Book dispels common misconception that exercises do not help correct scoliosis
    Despite nearly 90 years of Schroth therapy in Germany, conventional Anglo-American medicine still commonly asserts that physical exercises have no effect on scoliotic curvature. In her book, Dr. Martha Hawes reviewed the pertinent clinical, peer-reviewed literature in English and demonstrated conclusively that there is no scientific basis for this belief. The articles sometimes referred to as sources for this claim do not in fact make and support it with evidence. In contrast, Hawes found a growing literature in English testifying that properly designed exercises can have a positive effect on scoliotic curves. She devotes pages 99-105 of her book to a discussion of the Schroth program. Martha Hawes, Scoliosis and the Human Spine, Tucson, West Press, 2002.

    Reference: http://www.schrothmethod.com/studies.html

    Mamamax, I dont intend to discourage you, I really dont. But consider this text from an old AETNA insurance policy statement.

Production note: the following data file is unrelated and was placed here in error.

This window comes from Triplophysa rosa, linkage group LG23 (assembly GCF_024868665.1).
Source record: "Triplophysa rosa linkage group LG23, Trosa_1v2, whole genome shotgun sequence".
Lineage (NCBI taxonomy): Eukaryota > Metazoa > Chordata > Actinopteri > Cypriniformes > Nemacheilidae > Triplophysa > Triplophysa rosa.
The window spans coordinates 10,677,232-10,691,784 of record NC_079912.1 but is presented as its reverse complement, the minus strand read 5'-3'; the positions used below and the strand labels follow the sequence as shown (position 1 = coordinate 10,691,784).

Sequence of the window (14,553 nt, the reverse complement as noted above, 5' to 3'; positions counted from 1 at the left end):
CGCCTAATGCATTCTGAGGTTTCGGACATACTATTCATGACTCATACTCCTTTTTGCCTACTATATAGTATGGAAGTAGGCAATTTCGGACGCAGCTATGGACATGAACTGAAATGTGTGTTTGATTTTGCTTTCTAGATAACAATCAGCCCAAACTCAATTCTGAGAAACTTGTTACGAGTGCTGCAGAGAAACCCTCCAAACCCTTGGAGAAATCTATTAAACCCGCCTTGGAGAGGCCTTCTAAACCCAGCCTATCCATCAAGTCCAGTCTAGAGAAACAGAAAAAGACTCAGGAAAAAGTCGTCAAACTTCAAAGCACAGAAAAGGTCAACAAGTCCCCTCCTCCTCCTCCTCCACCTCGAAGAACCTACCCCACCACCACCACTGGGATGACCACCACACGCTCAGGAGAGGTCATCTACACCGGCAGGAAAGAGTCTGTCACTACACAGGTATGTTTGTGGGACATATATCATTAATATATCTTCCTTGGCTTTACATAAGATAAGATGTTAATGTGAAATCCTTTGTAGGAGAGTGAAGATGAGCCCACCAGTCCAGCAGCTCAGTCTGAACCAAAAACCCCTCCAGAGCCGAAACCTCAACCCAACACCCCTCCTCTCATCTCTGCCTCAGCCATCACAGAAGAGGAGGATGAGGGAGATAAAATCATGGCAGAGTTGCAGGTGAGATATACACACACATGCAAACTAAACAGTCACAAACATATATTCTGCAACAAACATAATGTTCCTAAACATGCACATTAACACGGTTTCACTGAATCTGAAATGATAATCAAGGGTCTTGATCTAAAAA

Surface electrical muscle stimulation has been shown to be effective in reversing or arresting progression of spinal curvatures in adolescents with idiopathic scoliosis. Brown et al (1984) reported the findings of a multicenter study on the use of night-time lateral electrical surface stimulation (LESS) for the treatment of juvenile or adolescent idiopathic scoliotics (484 girls and 64 boys, mean ages of 12.8 and 13.9 years, respectively). Only individuals with rapidly progressing scoliosis and at least 1 year of growth remaining were selected for this trial. The mean treatment time was 12 months, and the longest follow-up was 51 months. During the initial 6 months of therapy, a pre-treatment curvature progression rate of 1 degree/month was reversed to a reduction rate of 0.5 degree/month. Overall, 395 (72 %) patients had either reduced or stabilized their scoliosis. Seventy-one (13 %) patients had experienced temporary progression with subsequent stabilization and treatment continuation, while 82 (15 %) patients dropped out because of progression of their conditions. The major problem with LESS was skin irritation. The authors concluded that LESS treatment is a viable alternative to bracing for patients with idiopathic scoliosis.